Tax day nears, are you ready?

A whopping one-third of Americans wait until this week to file their federal income tax. With the deadline coming Monday, the Internal Revenue Service had this advice:

• Special tax laws exist especially for military personnel and their families. Some of the major provisions include an extension of time to file - it can be 180 days or longer, tax-free combat pay, tax-free housing assistance payments, child and dependent care relief, liberalized laws for home sales and for Earned Income Tax Credit eligibility. Tax-free combat pay can now be used when applying for the earned income credit. Visit the armed forces Web page at

• The Katrina Tax Relief Emergency Act of 2005 contains several major provisions in the law to benefit those who were affected by the disaster and to taxpayers who helped those affected. The IRS Web site has details and there is also a toll free number for victims to get more information and help with tax matters: 1-866-562-5227.

• E-file is safe, accurate, fast and 54 million returns are filed by this method. Taxpayers get acknowledgment from IRS within 48 hours that the return has been received and refunds are issued within days - not weeks - by choosing direct deposit.

Taxpayers can file for free by accessing the Free File program at Link over to one of several software providers offering their services free of charge. The key stipulation for use is income of $50,000 or less.

• New this year is an automatic six month extension available to all taxpayers. It can be done by filing/mailing form 4868 or entering electronically via software. An extension only gives more time to file, not more time to pay. Taxpayers should make a good faith payment of 90 percent of taxes owed by April 17 to avoid possible penalties and interest. Last year's return can serve as a good reference.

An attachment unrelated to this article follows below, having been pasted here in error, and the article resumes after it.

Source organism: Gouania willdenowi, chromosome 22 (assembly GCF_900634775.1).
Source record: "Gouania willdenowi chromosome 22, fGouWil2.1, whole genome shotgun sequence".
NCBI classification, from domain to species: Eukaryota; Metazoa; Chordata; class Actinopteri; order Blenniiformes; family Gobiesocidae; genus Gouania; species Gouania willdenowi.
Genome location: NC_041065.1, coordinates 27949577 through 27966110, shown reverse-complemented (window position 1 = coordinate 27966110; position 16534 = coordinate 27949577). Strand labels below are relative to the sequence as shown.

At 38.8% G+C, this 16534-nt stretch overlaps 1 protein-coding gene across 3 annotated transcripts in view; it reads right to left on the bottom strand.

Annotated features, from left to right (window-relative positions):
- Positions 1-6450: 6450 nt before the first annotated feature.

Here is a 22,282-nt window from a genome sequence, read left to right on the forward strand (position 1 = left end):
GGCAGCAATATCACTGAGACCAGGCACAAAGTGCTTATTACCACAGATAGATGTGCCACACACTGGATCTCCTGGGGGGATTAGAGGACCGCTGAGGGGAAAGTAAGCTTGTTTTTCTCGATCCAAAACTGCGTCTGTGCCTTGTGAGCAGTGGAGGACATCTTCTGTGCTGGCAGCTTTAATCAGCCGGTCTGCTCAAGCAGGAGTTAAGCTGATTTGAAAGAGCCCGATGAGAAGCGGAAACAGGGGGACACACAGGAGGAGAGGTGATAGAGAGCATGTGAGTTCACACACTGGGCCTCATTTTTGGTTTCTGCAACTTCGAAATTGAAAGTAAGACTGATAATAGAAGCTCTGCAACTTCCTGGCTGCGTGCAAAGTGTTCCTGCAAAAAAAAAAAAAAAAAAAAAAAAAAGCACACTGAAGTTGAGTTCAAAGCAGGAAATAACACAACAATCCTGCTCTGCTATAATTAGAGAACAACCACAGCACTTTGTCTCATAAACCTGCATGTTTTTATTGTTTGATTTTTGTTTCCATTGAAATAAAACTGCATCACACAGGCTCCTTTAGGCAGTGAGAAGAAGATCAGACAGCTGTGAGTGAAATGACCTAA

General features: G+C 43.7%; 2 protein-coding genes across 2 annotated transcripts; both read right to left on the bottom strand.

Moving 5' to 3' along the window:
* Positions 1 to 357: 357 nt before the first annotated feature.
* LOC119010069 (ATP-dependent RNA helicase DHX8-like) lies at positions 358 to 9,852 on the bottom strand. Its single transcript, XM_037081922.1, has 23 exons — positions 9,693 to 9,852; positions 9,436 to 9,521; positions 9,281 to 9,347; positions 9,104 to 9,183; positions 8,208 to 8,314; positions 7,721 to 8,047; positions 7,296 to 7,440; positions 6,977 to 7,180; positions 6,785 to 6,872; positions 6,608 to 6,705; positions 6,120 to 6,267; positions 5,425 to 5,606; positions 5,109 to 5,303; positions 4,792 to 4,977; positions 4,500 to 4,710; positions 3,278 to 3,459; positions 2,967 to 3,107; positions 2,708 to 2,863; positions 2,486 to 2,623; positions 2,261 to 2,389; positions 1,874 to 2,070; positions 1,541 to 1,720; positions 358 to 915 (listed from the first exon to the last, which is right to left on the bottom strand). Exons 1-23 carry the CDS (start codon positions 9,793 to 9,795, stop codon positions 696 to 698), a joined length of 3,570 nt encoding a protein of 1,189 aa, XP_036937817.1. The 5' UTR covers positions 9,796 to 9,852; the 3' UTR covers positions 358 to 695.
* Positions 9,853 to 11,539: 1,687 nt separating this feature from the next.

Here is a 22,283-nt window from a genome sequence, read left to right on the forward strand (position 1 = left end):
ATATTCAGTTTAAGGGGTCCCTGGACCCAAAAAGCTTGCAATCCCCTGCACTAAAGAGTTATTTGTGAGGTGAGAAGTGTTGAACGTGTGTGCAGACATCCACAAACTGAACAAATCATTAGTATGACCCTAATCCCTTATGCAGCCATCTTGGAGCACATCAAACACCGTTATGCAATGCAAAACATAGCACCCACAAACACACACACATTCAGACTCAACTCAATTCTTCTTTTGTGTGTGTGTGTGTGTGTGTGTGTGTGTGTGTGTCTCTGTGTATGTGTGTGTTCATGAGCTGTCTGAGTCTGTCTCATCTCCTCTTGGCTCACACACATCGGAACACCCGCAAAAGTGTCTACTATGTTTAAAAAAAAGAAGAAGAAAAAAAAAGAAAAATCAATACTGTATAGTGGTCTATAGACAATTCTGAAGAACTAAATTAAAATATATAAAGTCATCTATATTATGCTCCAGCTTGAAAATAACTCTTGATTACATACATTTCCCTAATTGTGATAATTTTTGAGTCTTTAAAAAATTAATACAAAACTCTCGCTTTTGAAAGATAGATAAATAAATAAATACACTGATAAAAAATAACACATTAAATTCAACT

• No need to panic if immediate payment is not an option because the IRS will work with taxpayers. If the full amount owed cannot be paid immediately, taxpayers may request an IRS installment agreement or charge their balance due on a credit card.

• Many mistakes can be avoided. Incorrect, missing or transposed Social Security Numbers, math errors, failure to sign by both spouses if filing joint, credits and deductions figured incorrectly or the incorrect tax paid are avenues that can delay or reduce a tax refund. Preparing the return correctly the first time avoids correspondence from the IRS later.

• Check refund status by visiting "Where's My Refund" at www.irs.go7v. Taxpayers access this secure Web site to find out if the IRS received and/or processed the return. Taxpayers need to know their Social Security number, filing status and the amount of the refund. To date, the Treasury has issued $155 billion in refunds with the average refund at $2,314.

• Taxpayers can find a wealth of information at the IRS Web site, or by phone from 7 a.m. to 10 p.m. at 1-800-829-1040. There are also dozens of Volunteer Income Tax Assistance sites throughout Nevada where lower income, elderly, or those who speak English as a second language can get free tax return preparation.


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